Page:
My comments on the topical ‘Yamal’ issue:
My AIG article demonstrating reconstruction of a hockey stick with red noise, neatly illustrated the possibility of circular reasoning in screening trees by their response to temperature. Around 20% of random series (or 40% if you count the inverted ones) correlate significantly with the temperature instrument record of the last 150 years, and when averaged back beyond the present create the straight handle of the stick.
While this was obvious to many, as shown by web conversations around that time, its novelty to the dendroclimatology community was shown in Comment on “The Spatial Extent of 20th-Century Warmth in the Context of the Past 1200 Years” in response to Osborn and Briffa’s blockbuster:
However, their finding that the spatial extent of 20th-century warming is exceptional ignores the effect of proxy screening on the corresponding significance levels. After appropriate correction, the significance of the 20th-century warming anomaly disappears.
… agree with BÃ¼rger that the selection process should be simulated as part of the significance testing process in this and related work and that this is an interesting new avenue that has not been given sufficient attention until now.
The larger impact of the selection process on the significance levels estimated by BÃ¼rger is the result of inappropriate modelling of the degree of selectivity …
Clearly, degree of selection affects confidence limits, and in order to estimate slectivity, you need good information on the relationship between the ‘sample’ of trees used, and the ‘population’ of trees that the sample is drawn from. As far as I have seen, the selection of trees is largely ‘uncontrolled’, making this determination very difficult in the real world, unlike simulation studies where we can generate and sample controllably.
The lack of extensive archives of better controlled studies inhibits progress in this field, and one would presume that Osborne, Briffa, and other scientists concerned with the reliability of their results would be putting effort into addressing the questions that have been raised.
In another article related to this issue, Steve McIntyre and Ross McKitrick published in February 2009 a comment, and cited my AIG article, in a criticism of an article by Michael Mann. The response by Michael Mann acknowledged such screening was common, and used in their reconstructions.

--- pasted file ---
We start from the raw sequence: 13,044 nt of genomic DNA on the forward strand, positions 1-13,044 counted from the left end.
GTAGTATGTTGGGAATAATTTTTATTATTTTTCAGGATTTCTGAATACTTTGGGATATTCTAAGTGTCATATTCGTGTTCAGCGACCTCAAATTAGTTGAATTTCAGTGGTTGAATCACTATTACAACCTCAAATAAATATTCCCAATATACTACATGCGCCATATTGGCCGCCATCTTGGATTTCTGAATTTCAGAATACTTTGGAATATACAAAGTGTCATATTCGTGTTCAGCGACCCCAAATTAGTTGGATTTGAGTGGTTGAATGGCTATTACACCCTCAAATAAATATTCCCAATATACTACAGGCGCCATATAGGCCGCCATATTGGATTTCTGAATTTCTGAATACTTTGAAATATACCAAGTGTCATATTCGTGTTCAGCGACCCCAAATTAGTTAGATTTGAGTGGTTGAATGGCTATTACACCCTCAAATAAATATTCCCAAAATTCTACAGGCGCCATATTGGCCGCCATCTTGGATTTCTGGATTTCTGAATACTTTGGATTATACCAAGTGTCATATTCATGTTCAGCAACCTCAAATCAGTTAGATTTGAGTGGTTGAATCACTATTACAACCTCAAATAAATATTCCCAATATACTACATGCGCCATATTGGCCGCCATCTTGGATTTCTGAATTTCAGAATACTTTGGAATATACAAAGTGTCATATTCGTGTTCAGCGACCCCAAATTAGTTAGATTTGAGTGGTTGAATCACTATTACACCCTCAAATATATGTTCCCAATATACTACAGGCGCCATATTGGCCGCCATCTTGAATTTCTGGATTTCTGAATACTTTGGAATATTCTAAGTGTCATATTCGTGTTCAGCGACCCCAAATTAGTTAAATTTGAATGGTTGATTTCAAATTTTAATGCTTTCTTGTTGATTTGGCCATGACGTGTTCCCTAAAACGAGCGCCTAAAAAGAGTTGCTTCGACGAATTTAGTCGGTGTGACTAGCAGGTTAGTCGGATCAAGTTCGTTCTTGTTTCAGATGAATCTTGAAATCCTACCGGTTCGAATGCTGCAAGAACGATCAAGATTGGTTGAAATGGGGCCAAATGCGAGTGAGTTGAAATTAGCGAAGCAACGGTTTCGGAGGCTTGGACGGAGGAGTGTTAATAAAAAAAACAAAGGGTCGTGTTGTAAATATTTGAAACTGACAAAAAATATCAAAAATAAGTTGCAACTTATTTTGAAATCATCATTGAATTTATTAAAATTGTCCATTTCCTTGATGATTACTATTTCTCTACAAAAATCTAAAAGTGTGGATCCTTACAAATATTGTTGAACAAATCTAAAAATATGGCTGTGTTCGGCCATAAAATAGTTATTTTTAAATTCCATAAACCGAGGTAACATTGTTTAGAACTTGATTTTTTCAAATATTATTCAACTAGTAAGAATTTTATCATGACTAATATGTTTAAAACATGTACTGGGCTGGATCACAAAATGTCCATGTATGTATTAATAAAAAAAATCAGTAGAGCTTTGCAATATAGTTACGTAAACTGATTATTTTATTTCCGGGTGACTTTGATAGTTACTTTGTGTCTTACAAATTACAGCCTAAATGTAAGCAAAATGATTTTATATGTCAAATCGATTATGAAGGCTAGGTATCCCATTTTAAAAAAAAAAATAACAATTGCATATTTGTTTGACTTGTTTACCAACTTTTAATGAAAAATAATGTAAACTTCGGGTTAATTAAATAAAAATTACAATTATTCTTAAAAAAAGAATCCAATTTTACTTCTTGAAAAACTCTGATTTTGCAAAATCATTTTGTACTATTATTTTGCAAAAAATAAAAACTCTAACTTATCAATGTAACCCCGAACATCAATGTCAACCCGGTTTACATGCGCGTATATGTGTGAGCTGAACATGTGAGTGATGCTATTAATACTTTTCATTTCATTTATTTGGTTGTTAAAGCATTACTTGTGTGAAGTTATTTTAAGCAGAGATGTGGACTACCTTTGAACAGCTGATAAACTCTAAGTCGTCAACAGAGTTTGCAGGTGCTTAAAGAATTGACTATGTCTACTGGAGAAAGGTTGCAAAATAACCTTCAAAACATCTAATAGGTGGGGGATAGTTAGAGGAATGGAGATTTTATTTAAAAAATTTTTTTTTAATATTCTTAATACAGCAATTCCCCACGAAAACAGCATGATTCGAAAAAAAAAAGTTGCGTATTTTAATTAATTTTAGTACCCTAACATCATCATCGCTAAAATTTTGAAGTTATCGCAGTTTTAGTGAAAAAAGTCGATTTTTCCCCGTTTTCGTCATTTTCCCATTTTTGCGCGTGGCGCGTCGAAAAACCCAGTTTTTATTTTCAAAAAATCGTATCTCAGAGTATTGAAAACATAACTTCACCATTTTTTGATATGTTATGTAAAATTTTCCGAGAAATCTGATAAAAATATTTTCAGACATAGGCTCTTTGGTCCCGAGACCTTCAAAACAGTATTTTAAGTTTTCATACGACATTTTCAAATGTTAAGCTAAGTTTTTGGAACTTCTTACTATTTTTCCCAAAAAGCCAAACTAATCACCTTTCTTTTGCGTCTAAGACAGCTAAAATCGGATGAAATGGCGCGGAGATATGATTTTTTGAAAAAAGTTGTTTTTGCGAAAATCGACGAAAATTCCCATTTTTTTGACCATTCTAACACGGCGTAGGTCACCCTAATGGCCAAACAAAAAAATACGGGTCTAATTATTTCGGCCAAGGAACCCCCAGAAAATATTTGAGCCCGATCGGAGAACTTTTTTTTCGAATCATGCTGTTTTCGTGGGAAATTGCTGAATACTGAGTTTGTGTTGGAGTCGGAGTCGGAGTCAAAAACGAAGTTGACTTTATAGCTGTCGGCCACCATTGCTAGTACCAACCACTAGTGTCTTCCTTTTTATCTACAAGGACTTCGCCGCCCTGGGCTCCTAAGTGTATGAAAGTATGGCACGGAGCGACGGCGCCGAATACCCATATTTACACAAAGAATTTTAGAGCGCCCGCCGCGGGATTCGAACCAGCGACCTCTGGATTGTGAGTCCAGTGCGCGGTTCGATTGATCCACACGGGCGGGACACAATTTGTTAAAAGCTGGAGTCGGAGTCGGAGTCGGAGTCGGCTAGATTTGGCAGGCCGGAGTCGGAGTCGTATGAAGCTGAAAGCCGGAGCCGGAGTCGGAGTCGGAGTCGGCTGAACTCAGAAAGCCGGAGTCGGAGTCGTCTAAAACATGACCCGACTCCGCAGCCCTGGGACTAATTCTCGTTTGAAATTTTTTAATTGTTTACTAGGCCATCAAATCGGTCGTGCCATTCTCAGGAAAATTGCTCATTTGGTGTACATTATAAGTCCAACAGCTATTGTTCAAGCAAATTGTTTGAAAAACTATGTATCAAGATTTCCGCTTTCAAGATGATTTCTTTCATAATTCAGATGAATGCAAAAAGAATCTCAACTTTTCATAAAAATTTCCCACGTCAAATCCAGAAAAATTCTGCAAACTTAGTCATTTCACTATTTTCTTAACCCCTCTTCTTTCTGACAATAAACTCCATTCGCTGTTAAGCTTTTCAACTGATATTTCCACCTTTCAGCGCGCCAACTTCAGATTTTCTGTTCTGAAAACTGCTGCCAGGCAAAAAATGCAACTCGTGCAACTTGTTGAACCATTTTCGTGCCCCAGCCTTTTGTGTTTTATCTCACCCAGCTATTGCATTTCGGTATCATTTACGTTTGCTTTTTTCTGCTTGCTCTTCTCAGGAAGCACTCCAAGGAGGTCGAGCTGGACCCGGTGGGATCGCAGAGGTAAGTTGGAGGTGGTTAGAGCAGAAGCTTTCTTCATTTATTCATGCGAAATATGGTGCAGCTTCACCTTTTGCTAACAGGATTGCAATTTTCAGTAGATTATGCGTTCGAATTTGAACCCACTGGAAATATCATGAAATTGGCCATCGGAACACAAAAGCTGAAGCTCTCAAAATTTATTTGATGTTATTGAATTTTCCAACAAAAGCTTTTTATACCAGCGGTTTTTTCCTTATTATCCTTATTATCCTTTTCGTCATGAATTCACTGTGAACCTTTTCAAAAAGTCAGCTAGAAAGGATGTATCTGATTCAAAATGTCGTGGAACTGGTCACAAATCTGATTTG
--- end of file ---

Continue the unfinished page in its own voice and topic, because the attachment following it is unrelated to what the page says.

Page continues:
The issue of the screening of trees (aka cherry-picking) has emerged again with the release of the Yamal dataset only after a long battle with journals to honour their data policies, (see Fresh Data on Briffa’s Yamal #1) and realisation that a small and possibly non-representative sample has had a big effect on many reconstructions (see YAD06 – the Most Influential Tree in the World and other related posts).
Ross McKitrick recounts the story of defects in research on temperature of the last millennia here editorialising:
Whatever is going on here, it is not science. I have been probing the arguments for global warming for well over a decade. In collaboration with a lot of excellent coauthors I have consistently found that when the layers get peeled back, what lies at the core is either flawed, misleading or simply non-existent.
I keep a record of my published progress in uncovering discredited AGW here. But like ‘whack-a-mole’ as soon as another speculative excess is uncovered, like the ‘its worse than we thought‘ excesses of Rahmstorf et al, another pops up in its place. While one could argue that there is virtue in being cautious, it takes time away from more productive activities.
As Ross concludes:
I get exasperated with fellow academics, and others who ought to know better, who pile on to the supposed global warming consensus without bothering to investigate any of the glaring scientific discrepancies and procedural flaws. … I am grateful for those few independent thinkers, like Steve McIntyre, who continue to ask the right questions and insist on scientific standards of openness and transparency.
Generally underdogs don’t get anywhere, but opportunity arises in times of confusion, when new ideas are not squashed. The reason people exaggerate the reliability of these studies, is because they fully believe they need the answer, and pretend climate scientists hold the key. Many scientists do what they can to maintain the pretence, even if what they want to do is impossible.
Its hard for scientific rigour to make a mark, while people are looking to climate scientists for easy answers. The links I have referenced here show Yamal and related issues are not easy, far from resolved, or even widely recognised. Steve’s ‘hard yards’ in getting the data released were hard won, but the game is far from over.